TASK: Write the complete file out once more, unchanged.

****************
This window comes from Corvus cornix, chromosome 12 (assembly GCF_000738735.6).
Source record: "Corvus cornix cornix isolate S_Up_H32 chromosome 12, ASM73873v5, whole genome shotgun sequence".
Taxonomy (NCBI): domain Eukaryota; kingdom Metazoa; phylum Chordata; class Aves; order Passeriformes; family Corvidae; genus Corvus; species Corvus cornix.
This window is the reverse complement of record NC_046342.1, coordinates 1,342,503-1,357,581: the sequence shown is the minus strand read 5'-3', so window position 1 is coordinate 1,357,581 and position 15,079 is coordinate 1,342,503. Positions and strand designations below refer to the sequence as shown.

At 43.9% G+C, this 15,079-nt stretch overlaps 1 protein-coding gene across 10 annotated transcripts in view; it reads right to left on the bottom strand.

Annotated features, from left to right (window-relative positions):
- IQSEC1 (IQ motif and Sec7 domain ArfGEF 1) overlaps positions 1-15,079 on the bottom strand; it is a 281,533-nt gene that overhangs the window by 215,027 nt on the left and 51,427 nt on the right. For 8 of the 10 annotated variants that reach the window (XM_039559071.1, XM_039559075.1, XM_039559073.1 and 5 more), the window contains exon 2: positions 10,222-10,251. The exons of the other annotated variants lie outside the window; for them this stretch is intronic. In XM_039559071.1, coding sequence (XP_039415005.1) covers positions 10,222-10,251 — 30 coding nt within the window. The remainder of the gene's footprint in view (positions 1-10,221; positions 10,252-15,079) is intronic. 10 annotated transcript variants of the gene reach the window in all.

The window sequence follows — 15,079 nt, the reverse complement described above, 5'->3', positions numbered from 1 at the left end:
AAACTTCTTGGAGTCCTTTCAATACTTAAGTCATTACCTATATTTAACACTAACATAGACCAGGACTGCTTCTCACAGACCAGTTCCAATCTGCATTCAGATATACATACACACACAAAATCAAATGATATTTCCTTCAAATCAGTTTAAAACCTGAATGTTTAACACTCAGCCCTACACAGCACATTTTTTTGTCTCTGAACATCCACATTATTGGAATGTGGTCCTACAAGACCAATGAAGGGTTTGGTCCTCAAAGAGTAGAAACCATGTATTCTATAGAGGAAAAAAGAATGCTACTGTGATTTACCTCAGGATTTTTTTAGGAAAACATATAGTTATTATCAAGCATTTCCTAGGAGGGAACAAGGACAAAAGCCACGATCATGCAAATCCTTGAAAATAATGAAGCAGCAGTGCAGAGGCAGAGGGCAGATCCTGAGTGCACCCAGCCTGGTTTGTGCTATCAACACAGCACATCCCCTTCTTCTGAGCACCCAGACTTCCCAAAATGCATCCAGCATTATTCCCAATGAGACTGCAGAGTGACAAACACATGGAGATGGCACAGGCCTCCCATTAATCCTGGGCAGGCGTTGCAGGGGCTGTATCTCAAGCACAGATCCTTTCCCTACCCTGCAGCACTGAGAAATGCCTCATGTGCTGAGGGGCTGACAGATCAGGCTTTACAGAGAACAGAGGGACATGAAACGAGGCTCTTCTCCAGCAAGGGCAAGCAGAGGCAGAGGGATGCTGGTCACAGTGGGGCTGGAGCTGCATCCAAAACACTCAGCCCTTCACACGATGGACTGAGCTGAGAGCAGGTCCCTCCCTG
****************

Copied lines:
This window comes from Corvus cornix, chromosome 12 (assembly GCF_000738735.6).
Source record: "Corvus cornix cornix isolate S_Up_H32 chromosome 12, ASM73873v5, whole genome shotgun sequence".
Taxonomy (NCBI): domain Eukaryota; kingdom Metazoa; phylum Chordata; class Aves; order Passeriformes; family Corvidae; genus Corvus; species Corvus cornix.
This window is the reverse complement of record NC_046342.1, coordinates 1,342,503-1,357,581: the sequence shown is the minus strand read 5'-3', so window position 1 is coordinate 1,357,581 and position 15,079 is coordinate 1,342,503. Positions and strand designations below refer to the sequence as shown.

At 43.9% G+C, this 15,079-nt stretch overlaps 1 protein-coding gene across 10 annotated transcripts in view; it reads right to left on the bottom strand.

Annotated features, from left to right (window-relative positions):
- IQSEC1 (IQ motif and Sec7 domain ArfGEF 1) overlaps positions 1-15,079 on the bottom strand; it is a 281,533-nt gene that overhangs the window by 215,027 nt on the left and 51,427 nt on the right. For 8 of the 10 annotated variants that reach the window (XM_039559071.1, XM_039559075.1, XM_039559073.1 and 5 more), the window contains exon 2: positions 10,222-10,251. The exons of the other annotated variants lie outside the window; for them this stretch is intronic. In XM_039559071.1, coding sequence (XP_039415005.1) covers positions 10,222-10,251 — 30 coding nt within the window. The remainder of the gene's footprint in view (positions 1-10,221; positions 10,252-15,079) is intronic. 10 annotated transcript variants of the gene reach the window in all.

The window sequence follows — 15,079 nt, the reverse complement described above, 5'->3', positions numbered from 1 at the left end:
AAACTTCTTGGAGTCCTTTCAATACTTAAGTCATTACCTATATTTAACACTAACATAGACCAGGACTGCTTCTCACAGACCAGTTCCAATCTGCATTCAGATATACATACACACACAAAATCAAATGATATTTCCTTCAAATCAGTTTAAAACCTGAATGTTTAACACTCAGCCCTACACAGCACATTTTTTTGTCTCTGAACATCCACATTATTGGAATGTGGTCCTACAAGACCAATGAAGGGTTTGGTCCTCAAAGAGTAGAAACCATGTATTCTATAGAGGAAAAAAGAATGCTACTGTGATTTACCTCAGGATTTTTTTAGGAAAACATATAGTTATTATCAAGCATTTCCTAGGAGGGAACAAGGACAAAAGCCACGATCATGCAAATCCTTGAAAATAATGAAGCAGCAGTGCAGAGGCAGAGGGCAGATCCTGAGTGCACCCAGCCTGGTTTGTGCTATCAACACAGCACATCCCCTTCTTCTGAGCACCCAGACTTCCCAAAATGCATCCAGCATTATTCCCAATGAGACTGCAGAGTGACAAACACATGGAGATGGCACAGGCCTCCCATTAATCCTGGGCAGGCGTTGCAGGGGCTGTATCTCAAGCACAGATCCTTTCCCTACCCTGCAGCACTGAGAAATGCCTCATGTGCTGAGGGGCTGACAGATCAGGCTTTACAGAGAACAGAGGGACATGAAACGAGGCTCTTCTCCAGCAAGGGCAAGCAGAGGCAGAGGGATGCTGGTCACAGTGGGGCTGGAGCTGCATCCAAAACACTCAGCCCTTCACACGATGGACTGAGCTGAGAGCAGGTCCCTCCCTG